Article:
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Sociolingüística catalana

Trilingual education in the Vall d’Aran. An analysis in terms of linguistic interdependence, by Jordi Suïls Subirà, Àngel Huguet Canalís and Xavier Lamuela Garcia


In order to render precise the contrasts produced by the VL factor (which particularly interested us), we separated the DLC groups within each VL group and then compared the VL groups in each DLC group (i.e. for the typology of each domestic linguistic condition, we compared the results of the different educative models according to the vehicular language used). Thus, we were also able to find out which of the two factors (DLC or VL) produced the most differences between groups. The only significant differences appeared when we contrasted the VL groups in the monolingual Spanish-speaking DLC in the Upper Cycle. These groups obtained very low averages in Catalan and Occitan in the Catalan and Spanish VL groups, although in line with the earlier analysis of the VL variable: the Catalan VL group, made up mainly of Spanish-speaking DLC monolingual students, obtained particularly low marks in Catalan and Occitan. However, overall, this DLC group obtained higher marks in the three languages (including Spanish) in the Occitan VL line (figure 7).

Figure 7. PG1 averages according to VL groups. Spanish-speaking monolingual DLC. Upper Cycle

PG1 averages according to VL groups. spanish-speaking monolingual DLC. upper cycle

2. Conclusion

When choosing the best model for dealing with linguistic diversity at school, we need to take into consideration the habitual language used by each student at home and choose the syllabus that makes the most of the confluence of the presence of each language at home and at school.

The most appropriate model, in terms of linguistic competence, will obtain the highest results in all three languages without reproducing the imbalances of these languages in the social context. Such a model would affect that context positively, paving the way for a plurilingual society in which the minority language can benefit.

The notion of interdependence between languages was implicit in the proposal by the community of Aranese teachers who pushed through the creation of a line of education in Occitan. We have taken this hypothesis and broken it down into hypothesis 1 (a) (that there is indeed a correlation between the competence reached in each language) and 1 (b) (that placing an emphasis on the minority language ensures a more effective transfer of skills by which all languages benefit).

The data that we have summarised above has allowed us to validate these two hypotheses and to confirm how placing an emphasis on the most marginal minority language has positive effects on the competence reached in all three languages.

As well as offering the greatest guarantee that students will be fluent in all of the languages, the presence of the minority language also guarantees the best results (in terms of competence), in all of the languages taken in isolation, because a model that favours the minority language will also favour the acquisition of skills between languages in a balanced way. This bears out the contribution of Huguet, Vila and Llurda (2000). The fact that competence correlates general linguistic skills (PG) in one language with those in another, also confirms the comments of González Riaño and San Fabián (1996) on how the teaching of Asturian favours Spanish (particularly in the areas of spelling and reading comprehension) and, generally, Cummins’ statement (1979) that interdependence between languages goes beyond basic linguistic skills. Moreover, the positive results of a well-applied education system in the minority language are significant regardless of the domestic linguistic condition of students: those who speak the majority language (taking "majority" in the widest sense of the word: a language that has adequate social support) do not experience any difficulties being educated in a minority language. On the contrary, they obtain a higher level of competence in their own language by learning the minority one.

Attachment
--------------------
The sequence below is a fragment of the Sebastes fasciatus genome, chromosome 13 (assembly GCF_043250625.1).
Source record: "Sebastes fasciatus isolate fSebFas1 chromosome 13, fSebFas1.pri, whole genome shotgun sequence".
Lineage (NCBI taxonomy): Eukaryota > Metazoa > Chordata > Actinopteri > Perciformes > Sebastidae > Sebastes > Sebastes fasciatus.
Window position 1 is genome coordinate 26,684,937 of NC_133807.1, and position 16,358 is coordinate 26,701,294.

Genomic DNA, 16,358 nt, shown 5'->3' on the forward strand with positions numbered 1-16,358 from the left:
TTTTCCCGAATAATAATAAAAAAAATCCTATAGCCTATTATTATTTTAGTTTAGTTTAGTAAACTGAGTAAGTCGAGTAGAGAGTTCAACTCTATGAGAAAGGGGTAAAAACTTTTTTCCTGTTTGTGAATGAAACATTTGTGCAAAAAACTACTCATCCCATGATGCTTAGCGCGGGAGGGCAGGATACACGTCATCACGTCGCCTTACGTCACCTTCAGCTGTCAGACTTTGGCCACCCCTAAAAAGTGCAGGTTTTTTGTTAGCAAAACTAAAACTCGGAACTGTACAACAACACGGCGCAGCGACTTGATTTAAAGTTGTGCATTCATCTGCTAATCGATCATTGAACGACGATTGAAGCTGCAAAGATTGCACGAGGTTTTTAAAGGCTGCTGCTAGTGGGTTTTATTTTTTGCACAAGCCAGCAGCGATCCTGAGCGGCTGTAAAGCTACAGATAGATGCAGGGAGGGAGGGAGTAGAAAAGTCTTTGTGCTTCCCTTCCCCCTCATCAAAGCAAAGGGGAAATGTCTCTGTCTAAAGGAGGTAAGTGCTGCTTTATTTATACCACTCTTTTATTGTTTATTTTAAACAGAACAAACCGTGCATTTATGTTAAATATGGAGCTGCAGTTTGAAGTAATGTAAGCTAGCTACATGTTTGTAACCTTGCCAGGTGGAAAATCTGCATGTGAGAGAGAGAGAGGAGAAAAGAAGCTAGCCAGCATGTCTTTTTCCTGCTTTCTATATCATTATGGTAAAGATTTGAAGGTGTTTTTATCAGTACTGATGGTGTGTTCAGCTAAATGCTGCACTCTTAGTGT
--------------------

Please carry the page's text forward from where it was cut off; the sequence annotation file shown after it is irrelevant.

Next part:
As regards our own particular case, we should make one final point about the tables we drew up earlier: the system that we have assessed does not compensate for the imbalances caused by the different social presences of the languages. Thus, Spanish always obtains the highest results, while Occitan obtains the lowest. The conclusion is that favouring education in Occitan has been the correct choice in terms of results of the linguistic competence obtained by students, but the results as a whole suggest that this choice still needs decisive development. It is important to note that there is a marked contrast between the proposal described for primary education and the situation found in secondary education: in the case of the latter, the presence of Occitan is not guaranteed (unless it forms part of the two hours a week that correspond to Aranese as a subject). The idea that students must have a knowledge of all three languages when they finish their compulsory education is not guaranteed sufficiently, and this contributes to the continuance, at least for the time being, of the secondary (effectively, tertiary) position of Occitan in its own territory. However, our comments should not excuse other agents involved in the social promotion of the indigenous language of the Vall d’Aran, from continuing in the areas in which they carry out their activity. As we know, education cannot do everything and the disadvantage of the social presence of Occitan is clear in areas that are not immediately affected by schooling (see Llengua i Ús, 22, which contains a summary of the relevant details of a survey on the knowledge and use of Occitan in the Vall d’Aran in 2000).

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